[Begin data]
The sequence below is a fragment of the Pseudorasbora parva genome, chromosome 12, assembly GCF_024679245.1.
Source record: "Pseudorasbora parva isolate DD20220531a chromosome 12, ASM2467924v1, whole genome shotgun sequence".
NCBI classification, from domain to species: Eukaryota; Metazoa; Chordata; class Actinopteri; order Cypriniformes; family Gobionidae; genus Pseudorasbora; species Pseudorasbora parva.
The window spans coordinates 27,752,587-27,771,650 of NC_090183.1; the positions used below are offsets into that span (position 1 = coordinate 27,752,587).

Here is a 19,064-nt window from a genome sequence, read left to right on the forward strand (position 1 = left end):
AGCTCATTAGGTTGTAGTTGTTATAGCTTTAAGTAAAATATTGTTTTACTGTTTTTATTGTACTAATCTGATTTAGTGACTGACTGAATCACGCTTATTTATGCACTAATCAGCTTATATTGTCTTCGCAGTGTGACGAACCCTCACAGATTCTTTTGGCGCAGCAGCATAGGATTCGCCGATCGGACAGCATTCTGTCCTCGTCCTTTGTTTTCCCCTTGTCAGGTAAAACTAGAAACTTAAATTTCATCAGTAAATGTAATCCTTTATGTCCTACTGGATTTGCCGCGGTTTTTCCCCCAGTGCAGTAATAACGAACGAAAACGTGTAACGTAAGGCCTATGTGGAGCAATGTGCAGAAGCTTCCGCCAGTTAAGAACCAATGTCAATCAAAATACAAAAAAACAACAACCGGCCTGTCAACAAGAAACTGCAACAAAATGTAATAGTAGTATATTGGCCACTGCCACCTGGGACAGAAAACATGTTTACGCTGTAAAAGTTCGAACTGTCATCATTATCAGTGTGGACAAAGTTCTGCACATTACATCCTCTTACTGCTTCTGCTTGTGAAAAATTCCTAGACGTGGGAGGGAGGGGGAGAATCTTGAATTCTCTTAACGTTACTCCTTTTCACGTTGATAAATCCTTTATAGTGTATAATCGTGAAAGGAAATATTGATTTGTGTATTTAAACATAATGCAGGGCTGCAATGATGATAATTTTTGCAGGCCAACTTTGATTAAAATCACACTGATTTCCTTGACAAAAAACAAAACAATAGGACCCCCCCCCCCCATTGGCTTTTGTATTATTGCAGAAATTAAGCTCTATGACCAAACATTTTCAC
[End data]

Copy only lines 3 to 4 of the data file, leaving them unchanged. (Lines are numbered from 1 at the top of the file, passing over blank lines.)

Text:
NCBI classification, from domain to species: Eukaryota; Metazoa; Chordata; class Actinopteri; order Cypriniformes; family Gobionidae; genus Pseudorasbora; species Pseudorasbora parva.
The window spans coordinates 27,752,587-27,771,650 of NC_090183.1; the positions used below are offsets into that span (position 1 = coordinate 27,752,587).